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Call for action: Sheep producers seek help in dealing with bird predation

by Wyoming Livestock Roundup

Sheep producers in Northeast Wyoming, particularly those in and around Johnson County, are seeking assistance from local government officials in their fight against birds of prey. 

At the forefront is 33-year-old James Curutchet, part owner and full-time operator of the historic Curutchet Ranch in Buffalo, where winged predators have decimated the lamb crop for years. 

Since 2021, after losing 157 lambs and receiving compensation for only one-third of his losses at half price, Curutchet has been lobbying to anyone who will listen for change to indemnity programs in the upcoming farm bill. 

Issues with the current indemnity program 

Curutchet took over his family’s ranch in 2016, running a large flock of 500 sheep. However, after losing those 157 lambs two summers ago, his flock has continued to take huge hits.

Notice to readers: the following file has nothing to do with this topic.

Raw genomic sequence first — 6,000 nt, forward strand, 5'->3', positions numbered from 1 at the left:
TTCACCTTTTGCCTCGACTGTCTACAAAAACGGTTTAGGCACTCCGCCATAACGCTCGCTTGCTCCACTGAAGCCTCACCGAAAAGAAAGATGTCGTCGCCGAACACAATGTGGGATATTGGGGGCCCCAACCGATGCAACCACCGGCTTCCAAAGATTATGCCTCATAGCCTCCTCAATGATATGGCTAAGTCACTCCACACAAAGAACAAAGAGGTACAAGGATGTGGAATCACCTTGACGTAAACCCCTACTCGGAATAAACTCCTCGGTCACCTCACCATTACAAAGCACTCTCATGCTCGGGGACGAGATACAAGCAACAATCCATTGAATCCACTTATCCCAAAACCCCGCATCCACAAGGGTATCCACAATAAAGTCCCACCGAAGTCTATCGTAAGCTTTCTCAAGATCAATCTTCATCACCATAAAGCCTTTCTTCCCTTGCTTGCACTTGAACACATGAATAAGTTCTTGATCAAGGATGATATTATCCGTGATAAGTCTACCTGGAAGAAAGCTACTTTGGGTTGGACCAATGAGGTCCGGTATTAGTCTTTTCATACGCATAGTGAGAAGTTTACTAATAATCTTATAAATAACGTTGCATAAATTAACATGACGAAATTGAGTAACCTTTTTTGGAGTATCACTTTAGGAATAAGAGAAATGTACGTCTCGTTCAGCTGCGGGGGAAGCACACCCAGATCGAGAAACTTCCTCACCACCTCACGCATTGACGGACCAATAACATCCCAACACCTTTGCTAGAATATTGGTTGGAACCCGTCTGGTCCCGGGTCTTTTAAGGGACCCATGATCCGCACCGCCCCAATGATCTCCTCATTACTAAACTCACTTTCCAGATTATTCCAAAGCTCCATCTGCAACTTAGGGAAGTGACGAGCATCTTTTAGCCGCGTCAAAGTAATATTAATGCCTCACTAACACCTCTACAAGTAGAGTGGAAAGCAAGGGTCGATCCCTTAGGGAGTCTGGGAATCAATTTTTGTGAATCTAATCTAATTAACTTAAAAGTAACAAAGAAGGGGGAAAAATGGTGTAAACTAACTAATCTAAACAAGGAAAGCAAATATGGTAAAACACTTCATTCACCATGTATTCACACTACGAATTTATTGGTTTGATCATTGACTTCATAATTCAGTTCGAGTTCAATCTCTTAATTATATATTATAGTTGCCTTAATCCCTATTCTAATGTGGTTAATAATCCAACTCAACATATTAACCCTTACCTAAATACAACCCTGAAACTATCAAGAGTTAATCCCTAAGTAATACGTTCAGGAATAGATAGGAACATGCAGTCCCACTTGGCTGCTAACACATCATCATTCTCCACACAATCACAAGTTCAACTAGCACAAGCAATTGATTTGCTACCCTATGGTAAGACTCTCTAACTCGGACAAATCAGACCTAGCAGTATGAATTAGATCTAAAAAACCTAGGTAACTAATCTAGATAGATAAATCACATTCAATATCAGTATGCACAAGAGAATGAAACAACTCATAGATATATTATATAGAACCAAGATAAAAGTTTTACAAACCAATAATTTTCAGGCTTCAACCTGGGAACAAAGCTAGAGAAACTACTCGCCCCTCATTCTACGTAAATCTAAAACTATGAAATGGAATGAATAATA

“They didn’t die for no reason, and they were getting killed during the day, which is strange because most traditional predators, like coyotes, aren’t known to kill during the day,” he said. “But, at this point, there were two or three bald eagles, five or six golden eagles, five or six ravens and a couple of turkey vultures hanging around.” 

All four of these species are protected by the government in two or three different ways – through the Lacey Act, the Migratory Bird Treaty Act and the Endangered Species Act – and since this makes it virtually impossible to implement any kind of control method, officials set up an indemnity program to compensate producers for their losses instead.   

Curutchet explained all losses have to be reported to the U.S. Department of Agriculture’s (USDA) Farm Service Agency (FSA), where they are entered into the indemnity program and evaluated by the board. 

The paperwork is sent off to another committee which oversees the payout of livestock loss due to migratory and protected bird predation. 

“This seems to be where the problem lies,” Curutchet stated, further noting in order to receive payout, producers have to prove each and every loss, usually by way of photos.